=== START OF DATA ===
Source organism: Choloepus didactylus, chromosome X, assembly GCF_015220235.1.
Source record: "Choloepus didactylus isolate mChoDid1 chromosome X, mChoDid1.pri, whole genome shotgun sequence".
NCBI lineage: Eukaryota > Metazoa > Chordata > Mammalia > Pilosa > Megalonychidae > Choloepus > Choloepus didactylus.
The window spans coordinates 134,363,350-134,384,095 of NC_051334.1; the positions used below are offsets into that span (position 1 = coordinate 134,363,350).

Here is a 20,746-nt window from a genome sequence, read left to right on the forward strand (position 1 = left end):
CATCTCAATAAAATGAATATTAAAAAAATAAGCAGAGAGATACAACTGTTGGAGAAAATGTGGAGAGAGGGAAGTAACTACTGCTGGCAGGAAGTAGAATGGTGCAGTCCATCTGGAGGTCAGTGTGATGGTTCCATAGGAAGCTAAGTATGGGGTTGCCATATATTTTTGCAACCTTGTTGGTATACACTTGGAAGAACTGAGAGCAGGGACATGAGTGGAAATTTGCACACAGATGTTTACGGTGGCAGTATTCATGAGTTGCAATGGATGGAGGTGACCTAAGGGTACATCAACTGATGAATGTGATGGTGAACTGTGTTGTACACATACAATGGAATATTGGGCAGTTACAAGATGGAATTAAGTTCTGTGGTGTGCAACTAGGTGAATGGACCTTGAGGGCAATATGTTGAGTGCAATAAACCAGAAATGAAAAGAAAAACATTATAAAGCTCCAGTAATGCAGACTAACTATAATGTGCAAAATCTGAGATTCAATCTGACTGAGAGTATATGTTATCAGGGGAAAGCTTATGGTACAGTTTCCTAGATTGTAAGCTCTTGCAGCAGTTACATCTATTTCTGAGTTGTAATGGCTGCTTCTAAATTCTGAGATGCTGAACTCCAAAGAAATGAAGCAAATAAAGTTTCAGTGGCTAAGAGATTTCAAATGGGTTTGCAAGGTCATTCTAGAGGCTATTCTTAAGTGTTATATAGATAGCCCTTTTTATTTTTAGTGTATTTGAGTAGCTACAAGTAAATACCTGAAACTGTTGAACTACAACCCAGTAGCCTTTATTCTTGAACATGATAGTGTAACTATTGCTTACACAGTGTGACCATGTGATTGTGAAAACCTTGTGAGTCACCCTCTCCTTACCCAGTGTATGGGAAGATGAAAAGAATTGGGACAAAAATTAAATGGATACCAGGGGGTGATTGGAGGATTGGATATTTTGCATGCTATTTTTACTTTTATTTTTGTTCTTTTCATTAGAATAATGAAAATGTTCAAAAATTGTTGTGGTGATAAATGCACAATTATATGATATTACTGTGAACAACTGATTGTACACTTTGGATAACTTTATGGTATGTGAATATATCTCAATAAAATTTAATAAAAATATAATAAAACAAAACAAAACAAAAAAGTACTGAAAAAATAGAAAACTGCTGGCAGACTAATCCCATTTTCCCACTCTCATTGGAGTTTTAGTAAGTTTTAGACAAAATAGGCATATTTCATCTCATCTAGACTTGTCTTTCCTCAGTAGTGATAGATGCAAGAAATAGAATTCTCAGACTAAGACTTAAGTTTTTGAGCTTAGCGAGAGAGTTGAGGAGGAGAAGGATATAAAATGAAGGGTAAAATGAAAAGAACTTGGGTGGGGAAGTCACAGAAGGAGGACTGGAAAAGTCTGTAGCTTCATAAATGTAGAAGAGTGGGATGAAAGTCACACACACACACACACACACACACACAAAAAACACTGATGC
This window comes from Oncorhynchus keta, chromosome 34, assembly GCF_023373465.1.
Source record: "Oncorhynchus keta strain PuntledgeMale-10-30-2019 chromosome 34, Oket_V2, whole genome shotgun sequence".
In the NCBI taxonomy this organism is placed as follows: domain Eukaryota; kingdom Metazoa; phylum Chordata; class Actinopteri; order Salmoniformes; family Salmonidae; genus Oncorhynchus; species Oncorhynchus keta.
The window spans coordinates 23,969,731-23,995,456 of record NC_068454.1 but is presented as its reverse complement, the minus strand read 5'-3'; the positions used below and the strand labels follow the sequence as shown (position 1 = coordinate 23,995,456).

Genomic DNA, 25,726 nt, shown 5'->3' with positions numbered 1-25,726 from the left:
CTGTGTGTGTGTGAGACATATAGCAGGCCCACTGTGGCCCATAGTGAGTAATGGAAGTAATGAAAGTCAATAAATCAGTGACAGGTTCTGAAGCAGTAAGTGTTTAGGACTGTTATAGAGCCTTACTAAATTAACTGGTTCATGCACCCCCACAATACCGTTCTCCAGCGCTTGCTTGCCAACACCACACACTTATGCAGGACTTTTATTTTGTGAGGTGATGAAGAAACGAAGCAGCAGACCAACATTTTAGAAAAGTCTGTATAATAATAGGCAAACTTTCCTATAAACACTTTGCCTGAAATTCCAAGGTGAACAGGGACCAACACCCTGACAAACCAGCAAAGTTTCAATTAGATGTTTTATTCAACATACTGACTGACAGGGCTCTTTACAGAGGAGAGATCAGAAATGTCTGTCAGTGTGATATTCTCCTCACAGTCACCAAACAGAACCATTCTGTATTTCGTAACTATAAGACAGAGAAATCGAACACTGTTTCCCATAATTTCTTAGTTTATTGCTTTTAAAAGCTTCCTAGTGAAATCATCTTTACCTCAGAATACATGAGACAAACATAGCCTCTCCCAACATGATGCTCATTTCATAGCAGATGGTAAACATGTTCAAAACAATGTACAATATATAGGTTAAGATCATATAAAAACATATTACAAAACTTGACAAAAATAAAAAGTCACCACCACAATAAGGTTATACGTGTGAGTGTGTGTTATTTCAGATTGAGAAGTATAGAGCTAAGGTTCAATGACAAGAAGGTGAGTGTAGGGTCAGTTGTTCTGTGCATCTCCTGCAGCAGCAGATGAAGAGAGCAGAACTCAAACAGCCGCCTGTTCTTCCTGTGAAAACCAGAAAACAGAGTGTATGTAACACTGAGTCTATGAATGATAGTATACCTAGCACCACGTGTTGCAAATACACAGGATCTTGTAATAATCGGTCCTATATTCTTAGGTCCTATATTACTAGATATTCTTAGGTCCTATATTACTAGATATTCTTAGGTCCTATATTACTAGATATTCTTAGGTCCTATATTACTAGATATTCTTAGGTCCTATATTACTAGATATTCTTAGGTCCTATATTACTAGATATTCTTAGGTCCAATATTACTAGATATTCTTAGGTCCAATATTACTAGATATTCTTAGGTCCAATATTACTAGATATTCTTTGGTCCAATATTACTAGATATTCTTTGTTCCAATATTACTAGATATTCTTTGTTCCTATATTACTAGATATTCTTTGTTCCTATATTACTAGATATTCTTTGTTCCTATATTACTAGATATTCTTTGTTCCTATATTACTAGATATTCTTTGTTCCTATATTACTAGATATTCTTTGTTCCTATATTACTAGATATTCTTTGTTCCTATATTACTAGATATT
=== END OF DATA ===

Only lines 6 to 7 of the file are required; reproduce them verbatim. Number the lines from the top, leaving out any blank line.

CATCTCAATAAAATGAATATTAAAAAAATAAGCAGAGAGATACAACTGTTGGAGAAAATGTGGAGAGAGGGAAGTAACTACTGCTGGCAGGAAGTAGAATGGTGCAGTCCATCTGGAGGTCAGTGTGATGGTTCCATAGGAAGCTAAGTATGGGGTTGCCATATATTTTTGCAACCTTGTTGGTATACACTTGGAAGAACTGAGAGCAGGGACATGAGTGGAAATTTGCACACAGATGTTTACGGTGGCAGTATTCATGAGTTGCAATGGATGGAGGTGACCTAAGGGTACATCAACTGATGAATGTGATGGTGAACTGTGTTGTACACATACAATGGAATATTGGGCAGTTACAAGATGGAATTAAGTTCTGTGGTGTGCAACTAGGTGAATGGACCTTGAGGGCAATATGTTGAGTGCAATAAACCAGAAATGAAAAGAAAAACATTATAAAGCTCCAGTAATGCAGACTAACTATAATGTGCAAAATCTGAGATTCAATCTGACTGAGAGTATATGTTATCAGGGGAAAGCTTATGGTACAGTTTCCTAGATTGTAAGCTCTTGCAGCAGTTACATCTATTTCTGAGTTGTAATGGCTGCTTCTAAATTCTGAGATGCTGAACTCCAAAGAAATGAAGCAAATAAAGTTTCAGTGGCTAAGAGATTTCAAATGGGTTTGCAAGGTCATTCTAGAGGCTATTCTTAAGTGTTATATAGATAGCCCTTTTTATTTTTAGTGTATTTGAGTAGCTACAAGTAAATACCTGAAACTGTTGAACTACAACCCAGTAGCCTTTATTCTTGAACATGATAGTGTAACTATTGCTTACACAGTGTGACCATGTGATTGTGAAAACCTTGTGAGTCACCCTCTCCTTACCCAGTGTATGGGAAGATGAAAAGAATTGGGACAAAAATTAAATGGATACCAGGGGGTGATTGGAGGATTGGATATTTTGCATGCTATTTTTACTTTTATTTTTGTTCTTTTCATTAGAATAATGAAAATGTTCAAAAATTGTTGTGGTGATAAATGCACAATTATATGATATTACTGTGAACAACTGATTGTACACTTTGGATAACTTTATGGTATGTGAATATATCTCAATAAAATTTAATAAAAATATAATAAAACAAAACAAAACAAAAAAGTACTGAAAAAATAGAAAACTGCTGGCAGACTAATCCCATTTTCCCACTCTCATTGGAGTTTTAGTAAGTTTTAGACAAAATAGGCATATTTCATCTCATCTAGACTTGTCTTTCCTCAGTAGTGATAGATGCAAGAAATAGAATTCTCAGACTAAGACTTAAGTTTTTGAGCTTAGCGAGAGAGTTGAGGAGGAGAAGGATATAAAATGAAGGGTAAAATGAAAAGAACTTGGGTGGGGAAGTCACAGAAGGAGGACTGGAAAAGTCTGTAGCTTCATAAATGTAGAAGAGTGGGATGAAAGTCACACACACACACACACACACACACACAAAAAACACTGATGC
This window comes from Oncorhynchus keta, chromosome 34, assembly GCF_023373465.1.